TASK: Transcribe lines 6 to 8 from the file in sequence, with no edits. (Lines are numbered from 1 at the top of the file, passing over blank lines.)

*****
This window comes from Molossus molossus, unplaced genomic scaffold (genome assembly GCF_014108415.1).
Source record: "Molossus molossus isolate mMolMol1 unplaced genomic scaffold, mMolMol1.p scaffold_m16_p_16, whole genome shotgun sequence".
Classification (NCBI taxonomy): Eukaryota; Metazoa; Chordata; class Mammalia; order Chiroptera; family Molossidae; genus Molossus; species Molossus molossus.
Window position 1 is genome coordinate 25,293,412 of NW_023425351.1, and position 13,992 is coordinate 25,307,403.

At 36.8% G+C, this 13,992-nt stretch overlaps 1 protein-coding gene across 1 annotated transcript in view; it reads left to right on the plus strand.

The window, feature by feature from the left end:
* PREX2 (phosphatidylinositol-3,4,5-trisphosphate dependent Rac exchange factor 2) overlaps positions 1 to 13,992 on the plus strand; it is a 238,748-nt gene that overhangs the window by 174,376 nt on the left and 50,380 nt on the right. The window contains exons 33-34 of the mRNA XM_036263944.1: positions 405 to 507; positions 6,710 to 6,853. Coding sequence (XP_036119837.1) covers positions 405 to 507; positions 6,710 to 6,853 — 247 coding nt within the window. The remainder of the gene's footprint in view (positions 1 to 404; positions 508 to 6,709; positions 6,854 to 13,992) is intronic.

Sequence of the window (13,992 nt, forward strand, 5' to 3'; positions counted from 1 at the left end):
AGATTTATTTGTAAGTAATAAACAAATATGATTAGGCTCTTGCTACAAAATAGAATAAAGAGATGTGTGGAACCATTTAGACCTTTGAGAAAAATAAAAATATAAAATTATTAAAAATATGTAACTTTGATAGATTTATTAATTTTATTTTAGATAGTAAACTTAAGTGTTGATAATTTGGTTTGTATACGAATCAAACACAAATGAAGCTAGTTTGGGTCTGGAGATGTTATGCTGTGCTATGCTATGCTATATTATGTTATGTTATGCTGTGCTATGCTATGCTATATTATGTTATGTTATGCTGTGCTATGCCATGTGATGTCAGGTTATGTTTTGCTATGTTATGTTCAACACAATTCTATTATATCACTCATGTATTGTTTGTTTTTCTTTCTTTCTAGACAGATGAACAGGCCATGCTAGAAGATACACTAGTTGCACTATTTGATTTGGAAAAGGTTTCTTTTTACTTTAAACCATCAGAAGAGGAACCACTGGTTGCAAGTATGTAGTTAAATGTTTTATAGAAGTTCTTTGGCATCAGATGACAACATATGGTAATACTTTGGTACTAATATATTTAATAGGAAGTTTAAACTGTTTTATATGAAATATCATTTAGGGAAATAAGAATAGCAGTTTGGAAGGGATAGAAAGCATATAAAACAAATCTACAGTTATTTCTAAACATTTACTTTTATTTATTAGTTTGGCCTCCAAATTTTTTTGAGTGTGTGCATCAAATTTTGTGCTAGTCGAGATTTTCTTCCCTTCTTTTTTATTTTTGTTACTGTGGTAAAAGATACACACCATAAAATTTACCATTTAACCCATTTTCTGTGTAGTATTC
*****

The window, feature by feature from the left end:
* PREX2 (phosphatidylinositol-3,4,5-trisphosphate dependent Rac exchange factor 2) overlaps positions 1 to 13,992 on the plus strand; it is a 238,748-nt gene that overhangs the window by 174,376 nt on the left and 50,380 nt on the right. The window contains exons 33-34 of the mRNA XM_036263944.1: positions 405 to 507; positions 6,710 to 6,853. Coding sequence (XP_036119837.1) covers positions 405 to 507; positions 6,710 to 6,853 — 247 coding nt within the window. The remainder of the gene's footprint in view (positions 1 to 404; positions 508 to 6,709; positions 6,854 to 13,992) is intronic.

Sequence of the window (13,992 nt, forward strand, 5' to 3'; positions counted from 1 at the left end):